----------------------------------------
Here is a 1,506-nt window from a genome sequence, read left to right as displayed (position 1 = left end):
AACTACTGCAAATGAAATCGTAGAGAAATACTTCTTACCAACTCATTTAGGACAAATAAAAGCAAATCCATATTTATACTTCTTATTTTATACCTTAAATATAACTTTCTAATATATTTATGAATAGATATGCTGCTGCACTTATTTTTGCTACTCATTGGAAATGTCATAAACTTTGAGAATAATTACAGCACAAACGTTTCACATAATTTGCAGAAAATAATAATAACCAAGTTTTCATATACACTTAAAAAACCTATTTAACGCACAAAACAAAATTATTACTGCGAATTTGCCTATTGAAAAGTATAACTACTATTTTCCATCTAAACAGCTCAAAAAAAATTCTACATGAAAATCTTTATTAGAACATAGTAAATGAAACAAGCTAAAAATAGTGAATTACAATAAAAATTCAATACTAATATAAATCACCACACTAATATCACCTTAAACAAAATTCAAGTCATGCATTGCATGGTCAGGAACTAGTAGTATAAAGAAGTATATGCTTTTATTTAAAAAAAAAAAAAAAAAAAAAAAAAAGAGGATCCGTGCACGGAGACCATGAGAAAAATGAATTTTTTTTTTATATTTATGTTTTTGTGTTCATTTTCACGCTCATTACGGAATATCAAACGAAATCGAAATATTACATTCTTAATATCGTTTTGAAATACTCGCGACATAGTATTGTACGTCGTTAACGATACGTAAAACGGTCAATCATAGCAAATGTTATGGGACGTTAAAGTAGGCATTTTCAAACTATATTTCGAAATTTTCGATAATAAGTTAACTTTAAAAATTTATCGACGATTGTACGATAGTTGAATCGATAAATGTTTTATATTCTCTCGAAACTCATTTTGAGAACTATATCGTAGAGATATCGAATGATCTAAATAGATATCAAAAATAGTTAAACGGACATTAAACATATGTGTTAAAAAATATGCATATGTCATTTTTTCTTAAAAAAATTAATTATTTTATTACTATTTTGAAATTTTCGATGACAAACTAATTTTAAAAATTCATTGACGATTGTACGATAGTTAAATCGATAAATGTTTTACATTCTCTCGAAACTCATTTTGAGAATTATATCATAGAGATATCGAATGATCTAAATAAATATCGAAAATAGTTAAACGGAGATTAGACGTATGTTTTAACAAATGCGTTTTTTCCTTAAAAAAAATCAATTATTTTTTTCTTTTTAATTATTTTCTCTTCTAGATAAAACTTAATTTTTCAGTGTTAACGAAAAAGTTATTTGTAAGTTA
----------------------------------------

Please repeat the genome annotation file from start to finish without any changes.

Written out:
Here is a 1,506-nt window from a genome sequence, read left to right as displayed (position 1 = left end):
AACTACTGCAAATGAAATCGTAGAGAAATACTTCTTACCAACTCATTTAGGACAAATAAAAGCAAATCCATATTTATACTTCTTATTTTATACCTTAAATATAACTTTCTAATATATTTATGAATAGATATGCTGCTGCACTTATTTTTGCTACTCATTGGAAATGTCATAAACTTTGAGAATAATTACAGCACAAACGTTTCACATAATTTGCAGAAAATAATAATAACCAAGTTTTCATATACACTTAAAAAACCTATTTAACGCACAAAACAAAATTATTACTGCGAATTTGCCTATTGAAAAGTATAACTACTATTTTCCATCTAAACAGCTCAAAAAAAATTCTACATGAAAATCTTTATTAGAACATAGTAAATGAAACAAGCTAAAAATAGTGAATTACAATAAAAATTCAATACTAATATAAATCACCACACTAATATCACCTTAAACAAAATTCAAGTCATGCATTGCATGGTCAGGAACTAGTAGTATAAAGAAGTATATGCTTTTATTTAAAAAAAAAAAAAAAAAAAAAAAAAAGAGGATCCGTGCACGGAGACCATGAGAAAAATGAATTTTTTTTTTATATTTATGTTTTTGTGTTCATTTTCACGCTCATTACGGAATATCAAACGAAATCGAAATATTACATTCTTAATATCGTTTTGAAATACTCGCGACATAGTATTGTACGTCGTTAACGATACGTAAAACGGTCAATCATAGCAAATGTTATGGGACGTTAAAGTAGGCATTTTCAAACTATATTTCGAAATTTTCGATAATAAGTTAACTTTAAAAATTTATCGACGATTGTACGATAGTTGAATCGATAAATGTTTTATATTCTCTCGAAACTCATTTTGAGAACTATATCGTAGAGATATCGAATGATCTAAATAGATATCAAAAATAGTTAAACGGACATTAAACATATGTGTTAAAAAATATGCATATGTCATTTTTTCTTAAAAAAATTAATTATTTTATTACTATTTTGAAATTTTCGATGACAAACTAATTTTAAAAATTCATTGACGATTGTACGATAGTTAAATCGATAAATGTTTTACATTCTCTCGAAACTCATTTTGAGAATTATATCATAGAGATATCGAATGATCTAAATAAATATCGAAAATAGTTAAACGGAGATTAGACGTATGTTTTAACAAATGCGTTTTTTCCTTAAAAAAAATCAATTATTTTTTTCTTTTTAATTATTTTCTCTTCTAGATAAAACTTAATTTTTCAGTGTTAACGAAAAAGTTATTTGTAAGTTA